Cybersecurity & BYOD: The Good, The Bad and The Ugly

Cybersecurity & BYOD: The Good, The Bad and The Ugly

Please don’t, but if you must…

Allowing employees to work from their personal devices may seem like a cost-efficient solution at first glance, but it can come with significant security risks. A security breach can often result in much higher costs than the initial savings. Additionally, employees may not be comfortable using their personal devices for work and may not want to risk damaging them or exposing company information.

While Bring Your Own Device (BYOD) may not be the ideal solution for all companies, it may be the only option available. In this case, it's important to not only implement best practices for BYOD but also to be aware of the potential risks associated with implementing a BYOD environment in the workplace.

The Risks of BYOD

Unauthorized Access

One might assume that individuals would take extra precautions to protect their personal devices, such as phones, tablets, or laptops. However, the truth is that nearly every company is vulnerable to a data breach caused by a lost or stolen device. This risk applies to both personal and company-issued devices. Implementing a Mobile Device Management (MDM) solution can mitigate this risk by allowing for remote wipe of lost or stolen devices. A better option would be to partner with an outsourced IT service provider like Sentryon, who not only can implement an MDM but also cover the cost and provide immediate assistance in case of a crisis.

Another concern is unauthorized access when an employee leaves a company. With company-issued devices, IT teams can easily wipe the data before giving the device to a new employee. However, with personal devices, there is less control, especially if an employee leaves unexpectedly and does not return to the office.

Unsecured Networks

While it may be tempting to work from a coffee shop or other public spaces with free Wi-Fi, it is not the most secure option for accessing company data. Public Wi-Fi in places such as coffee shops or airports can be easily accessed by hackers. If working in public spaces is unavoidable, consider implementing a Virtual Private Network (VPN) for your team to increase security.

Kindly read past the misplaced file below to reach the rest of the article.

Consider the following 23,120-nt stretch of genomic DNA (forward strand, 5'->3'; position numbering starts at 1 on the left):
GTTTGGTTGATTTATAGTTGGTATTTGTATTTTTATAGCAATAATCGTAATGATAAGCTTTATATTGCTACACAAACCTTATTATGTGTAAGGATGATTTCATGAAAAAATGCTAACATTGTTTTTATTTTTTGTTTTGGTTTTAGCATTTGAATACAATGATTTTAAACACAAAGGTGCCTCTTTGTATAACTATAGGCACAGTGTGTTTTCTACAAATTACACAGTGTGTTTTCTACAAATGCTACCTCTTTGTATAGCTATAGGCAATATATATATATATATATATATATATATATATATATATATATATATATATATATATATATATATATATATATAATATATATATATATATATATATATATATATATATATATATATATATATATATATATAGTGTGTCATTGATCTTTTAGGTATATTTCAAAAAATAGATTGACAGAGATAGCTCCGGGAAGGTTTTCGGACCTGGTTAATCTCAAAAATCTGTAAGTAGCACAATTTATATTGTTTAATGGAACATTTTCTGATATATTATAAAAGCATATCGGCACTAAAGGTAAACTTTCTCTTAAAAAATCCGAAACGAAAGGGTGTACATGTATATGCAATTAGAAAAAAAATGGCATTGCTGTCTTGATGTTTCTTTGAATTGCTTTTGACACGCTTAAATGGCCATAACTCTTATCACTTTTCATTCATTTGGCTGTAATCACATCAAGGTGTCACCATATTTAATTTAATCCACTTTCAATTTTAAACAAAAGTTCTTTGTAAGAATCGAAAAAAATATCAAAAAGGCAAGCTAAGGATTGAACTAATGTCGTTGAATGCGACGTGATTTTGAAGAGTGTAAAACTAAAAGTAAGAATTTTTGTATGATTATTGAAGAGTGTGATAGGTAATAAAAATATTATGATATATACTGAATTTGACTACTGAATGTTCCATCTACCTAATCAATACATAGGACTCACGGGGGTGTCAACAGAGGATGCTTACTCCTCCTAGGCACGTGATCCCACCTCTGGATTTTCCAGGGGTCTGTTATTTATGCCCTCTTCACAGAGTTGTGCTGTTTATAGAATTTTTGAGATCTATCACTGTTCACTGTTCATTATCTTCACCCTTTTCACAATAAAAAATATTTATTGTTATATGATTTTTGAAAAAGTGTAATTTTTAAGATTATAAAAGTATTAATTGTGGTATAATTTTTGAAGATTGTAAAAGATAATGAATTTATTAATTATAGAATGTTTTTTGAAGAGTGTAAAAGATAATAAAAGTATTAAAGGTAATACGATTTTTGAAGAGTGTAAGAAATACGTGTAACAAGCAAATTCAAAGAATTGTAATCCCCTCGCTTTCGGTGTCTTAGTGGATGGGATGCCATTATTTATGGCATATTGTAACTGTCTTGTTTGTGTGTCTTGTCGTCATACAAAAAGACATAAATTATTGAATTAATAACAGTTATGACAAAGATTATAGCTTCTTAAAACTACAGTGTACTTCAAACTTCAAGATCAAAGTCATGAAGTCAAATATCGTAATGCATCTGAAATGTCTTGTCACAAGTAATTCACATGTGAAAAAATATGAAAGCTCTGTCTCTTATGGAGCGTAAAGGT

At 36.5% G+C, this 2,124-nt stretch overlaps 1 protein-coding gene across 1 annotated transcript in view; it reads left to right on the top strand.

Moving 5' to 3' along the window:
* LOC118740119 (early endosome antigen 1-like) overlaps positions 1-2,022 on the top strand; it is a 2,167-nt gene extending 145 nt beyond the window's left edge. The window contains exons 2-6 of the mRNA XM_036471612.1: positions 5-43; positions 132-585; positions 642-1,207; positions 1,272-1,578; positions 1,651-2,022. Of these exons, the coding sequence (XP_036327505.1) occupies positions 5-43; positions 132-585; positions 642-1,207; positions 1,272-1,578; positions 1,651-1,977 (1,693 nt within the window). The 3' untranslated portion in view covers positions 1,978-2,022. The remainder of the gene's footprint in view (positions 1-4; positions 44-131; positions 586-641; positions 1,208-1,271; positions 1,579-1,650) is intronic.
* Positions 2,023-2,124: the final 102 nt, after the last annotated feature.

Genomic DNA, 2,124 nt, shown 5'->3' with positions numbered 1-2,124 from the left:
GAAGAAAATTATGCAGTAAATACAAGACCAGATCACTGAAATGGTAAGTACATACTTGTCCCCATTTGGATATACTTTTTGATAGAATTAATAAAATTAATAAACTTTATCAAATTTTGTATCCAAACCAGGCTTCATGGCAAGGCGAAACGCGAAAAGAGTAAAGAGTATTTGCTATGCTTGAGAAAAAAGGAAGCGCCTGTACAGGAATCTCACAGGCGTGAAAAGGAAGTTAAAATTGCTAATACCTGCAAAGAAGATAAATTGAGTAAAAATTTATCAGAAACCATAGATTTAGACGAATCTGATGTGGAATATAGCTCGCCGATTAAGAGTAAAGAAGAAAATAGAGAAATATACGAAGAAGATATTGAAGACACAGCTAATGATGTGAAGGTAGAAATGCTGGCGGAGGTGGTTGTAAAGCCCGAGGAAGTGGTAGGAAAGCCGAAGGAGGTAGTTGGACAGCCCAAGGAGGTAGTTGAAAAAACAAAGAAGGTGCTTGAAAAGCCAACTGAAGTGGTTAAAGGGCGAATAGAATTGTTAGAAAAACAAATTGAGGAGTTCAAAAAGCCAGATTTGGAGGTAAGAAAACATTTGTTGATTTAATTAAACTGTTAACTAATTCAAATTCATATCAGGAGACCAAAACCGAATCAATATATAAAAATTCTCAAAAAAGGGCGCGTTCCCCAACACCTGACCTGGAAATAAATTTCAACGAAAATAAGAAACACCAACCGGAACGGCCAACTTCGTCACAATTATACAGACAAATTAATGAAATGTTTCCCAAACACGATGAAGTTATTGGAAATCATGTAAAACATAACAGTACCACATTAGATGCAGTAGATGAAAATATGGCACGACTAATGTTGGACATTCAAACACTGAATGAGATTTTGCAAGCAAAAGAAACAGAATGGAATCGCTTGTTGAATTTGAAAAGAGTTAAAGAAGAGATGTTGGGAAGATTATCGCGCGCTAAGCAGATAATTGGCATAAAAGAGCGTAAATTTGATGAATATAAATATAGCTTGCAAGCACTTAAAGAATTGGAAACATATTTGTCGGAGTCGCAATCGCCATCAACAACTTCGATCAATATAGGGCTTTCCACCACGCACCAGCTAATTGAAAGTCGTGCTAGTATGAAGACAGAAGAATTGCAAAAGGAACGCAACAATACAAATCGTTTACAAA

Best Security Practices for BYOD

Have a Personal Device Policy

Before implementing Bring Your Own Device (BYOD) in the workplace, it is important to have a clear policy in place. This policy should outline rules and guidelines for employees to follow in order to protect the company's security, data, and infrastructure. Some important considerations to include in the policy may include:

  • What types of devices or operating systems are acceptable to use?
  • What is your strong password policy?
  • What files and data is allowed to be stored on a personal device?
  • What apps and sites are employees allowed to access on the company network/What apps and websites are restricted?
  • Are webcams allowed to be enabled on site?
  • Are there any security measures employees are required to take?
  • These are just a few out of many questions you should consider when it comes to protecting your company’s security in a personal device policy.

Educate Employees

Effective communication is crucial when implementing a BYOD policy. Employees should be informed about the potential consequences of a cyber security breach on the company and their responsibilities in preventing such incidents. Regular training on different types of cyber attacks and social engineering techniques, as well as how to recognize them, should be provided. It is also important to establish protocols for employees to follow in case of a security breach.

Use MFA Everywhere

Multi-Factor Authentication (MFA) is a vital component of company security. While using strong and complex passwords is advisable, not all employees may follow best practices for password management. MFA provides an additional layer of security when accessing company data by requiring multiple forms of verification.

Implement Cloud-Based Solutions

There are various cloud-based solutions that can improve security for businesses, particularly when employees are using their personal devices. Cloud storage is already widely used as it enables employees to collaborate easily and access work files from anywhere at any time. If your company is in the process of selecting a cloud storage solution and many employees will be using their own devices, it is important to evaluate the security features offered by the vendors under consideration.

Summing It All Up

The key point we're making is that company-issued devices are almost always a better option than Bring Your Own Device (BYOD) in the long run. Additionally, working with an IT service provider such as Sentryon can provide added security and support, including the ability to remotely wipe lost or stolen devices.